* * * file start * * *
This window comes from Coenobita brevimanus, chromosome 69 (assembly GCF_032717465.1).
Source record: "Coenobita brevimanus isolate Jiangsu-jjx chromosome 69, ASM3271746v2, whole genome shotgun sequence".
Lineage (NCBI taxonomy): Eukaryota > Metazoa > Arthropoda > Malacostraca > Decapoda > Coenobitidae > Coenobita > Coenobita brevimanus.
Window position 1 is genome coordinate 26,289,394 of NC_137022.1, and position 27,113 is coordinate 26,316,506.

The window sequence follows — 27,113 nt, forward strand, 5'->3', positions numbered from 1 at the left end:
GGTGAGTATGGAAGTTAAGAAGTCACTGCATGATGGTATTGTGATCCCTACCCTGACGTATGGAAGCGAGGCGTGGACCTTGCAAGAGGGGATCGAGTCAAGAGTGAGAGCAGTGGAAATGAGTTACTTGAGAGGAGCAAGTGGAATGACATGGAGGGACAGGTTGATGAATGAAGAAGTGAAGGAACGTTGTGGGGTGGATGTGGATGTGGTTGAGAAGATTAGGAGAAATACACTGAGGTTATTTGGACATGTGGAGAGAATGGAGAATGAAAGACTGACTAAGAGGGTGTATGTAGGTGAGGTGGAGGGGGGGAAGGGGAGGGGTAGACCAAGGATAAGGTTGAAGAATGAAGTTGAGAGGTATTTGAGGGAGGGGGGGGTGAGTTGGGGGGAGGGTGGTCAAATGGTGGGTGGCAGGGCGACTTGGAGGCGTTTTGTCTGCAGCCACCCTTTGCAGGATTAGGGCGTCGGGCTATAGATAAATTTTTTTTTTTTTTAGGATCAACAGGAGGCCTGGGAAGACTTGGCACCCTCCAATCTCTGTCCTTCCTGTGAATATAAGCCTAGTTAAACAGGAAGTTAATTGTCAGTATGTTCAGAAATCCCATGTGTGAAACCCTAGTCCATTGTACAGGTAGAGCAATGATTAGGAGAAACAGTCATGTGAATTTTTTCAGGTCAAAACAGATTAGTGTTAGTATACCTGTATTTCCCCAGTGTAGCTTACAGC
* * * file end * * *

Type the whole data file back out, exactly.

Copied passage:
This window comes from Coenobita brevimanus, chromosome 69 (assembly GCF_032717465.1).
Source record: "Coenobita brevimanus isolate Jiangsu-jjx chromosome 69, ASM3271746v2, whole genome shotgun sequence".
Lineage (NCBI taxonomy): Eukaryota > Metazoa > Arthropoda > Malacostraca > Decapoda > Coenobitidae > Coenobita > Coenobita brevimanus.
Window position 1 is genome coordinate 26,289,394 of NC_137022.1, and position 27,113 is coordinate 26,316,506.

The window sequence follows — 27,113 nt, forward strand, 5'->3', positions numbered from 1 at the left end:
GGTGAGTATGGAAGTTAAGAAGTCACTGCATGATGGTATTGTGATCCCTACCCTGACGTATGGAAGCGAGGCGTGGACCTTGCAAGAGGGGATCGAGTCAAGAGTGAGAGCAGTGGAAATGAGTTACTTGAGAGGAGCAAGTGGAATGACATGGAGGGACAGGTTGATGAATGAAGAAGTGAAGGAACGTTGTGGGGTGGATGTGGATGTGGTTGAGAAGATTAGGAGAAATACACTGAGGTTATTTGGACATGTGGAGAGAATGGAGAATGAAAGACTGACTAAGAGGGTGTATGTAGGTGAGGTGGAGGGGGGGAAGGGGAGGGGTAGACCAAGGATAAGGTTGAAGAATGAAGTTGAGAGGTATTTGAGGGAGGGGGGGGTGAGTTGGGGGGAGGGTGGTCAAATGGTGGGTGGCAGGGCGACTTGGAGGCGTTTTGTCTGCAGCCACCCTTTGCAGGATTAGGGCGTCGGGCTATAGATAAATTTTTTTTTTTTTTAGGATCAACAGGAGGCCTGGGAAGACTTGGCACCCTCCAATCTCTGTCCTTCCTGTGAATATAAGCCTAGTTAAACAGGAAGTTAATTGTCAGTATGTTCAGAAATCCCATGTGTGAAACCCTAGTCCATTGTACAGGTAGAGCAATGATTAGGAGAAACAGTCATGTGAATTTTTTCAGGTCAAAACAGATTAGTGTTAGTATACCTGTATTTCCCCAGTGTAGCTTACAGC